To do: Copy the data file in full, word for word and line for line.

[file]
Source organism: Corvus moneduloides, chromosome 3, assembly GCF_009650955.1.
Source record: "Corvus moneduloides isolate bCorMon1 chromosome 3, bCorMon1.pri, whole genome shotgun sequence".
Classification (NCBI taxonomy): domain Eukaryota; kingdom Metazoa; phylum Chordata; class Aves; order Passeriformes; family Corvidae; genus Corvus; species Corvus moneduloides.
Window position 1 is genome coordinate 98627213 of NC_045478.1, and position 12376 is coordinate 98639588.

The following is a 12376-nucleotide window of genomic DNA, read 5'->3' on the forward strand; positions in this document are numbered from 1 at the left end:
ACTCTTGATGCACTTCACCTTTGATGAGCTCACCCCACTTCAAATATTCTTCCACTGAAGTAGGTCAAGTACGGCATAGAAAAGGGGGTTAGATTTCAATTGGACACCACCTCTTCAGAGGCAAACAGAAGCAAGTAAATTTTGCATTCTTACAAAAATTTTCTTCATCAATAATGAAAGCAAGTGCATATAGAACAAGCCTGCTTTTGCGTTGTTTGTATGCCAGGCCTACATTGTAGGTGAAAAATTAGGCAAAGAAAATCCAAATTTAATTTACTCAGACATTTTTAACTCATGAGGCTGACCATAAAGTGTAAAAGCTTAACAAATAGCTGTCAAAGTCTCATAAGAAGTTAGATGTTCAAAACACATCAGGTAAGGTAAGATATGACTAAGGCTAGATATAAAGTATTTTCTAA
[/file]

Source organism: Corvus moneduloides, chromosome 3, assembly GCF_009650955.1.
Source record: "Corvus moneduloides isolate bCorMon1 chromosome 3, bCorMon1.pri, whole genome shotgun sequence".
Classification (NCBI taxonomy): domain Eukaryota; kingdom Metazoa; phylum Chordata; class Aves; order Passeriformes; family Corvidae; genus Corvus; species Corvus moneduloides.
Window position 1 is genome coordinate 98627213 of NC_045478.1, and position 12376 is coordinate 98639588.

The following is a 12376-nucleotide window of genomic DNA, read 5'->3' on the forward strand; positions in this document are numbered from 1 at the left end:
ACTCTTGATGCACTTCACCTTTGATGAGCTCACCCCACTTCAAATATTCTTCCACTGAAGTAGGTCAAGTACGGCATAGAAAAGGGGGTTAGATTTCAATTGGACACCACCTCTTCAGAGGCAAACAGAAGCAAGTAAATTTTGCATTCTTACAAAAATTTTCTTCATCAATAATGAAAGCAAGTGCATATAGAACAAGCCTGCTTTTGCGTTGTTTGTATGCCAGGCCTACATTGTAGGTGAAAAATTAGGCAAAGAAAATCCAAATTTAATTTACTCAGACATTTTTAACTCATGAGGCTGACCATAAAGTGTAAAAGCTTAACAAATAGCTGTCAAAGTCTCATAAGAAGTTAGATGTTCAAAACACATCAGGTAAGGTAAGATATGACTAAGGCTAGATATAAAGTATTTTCTAA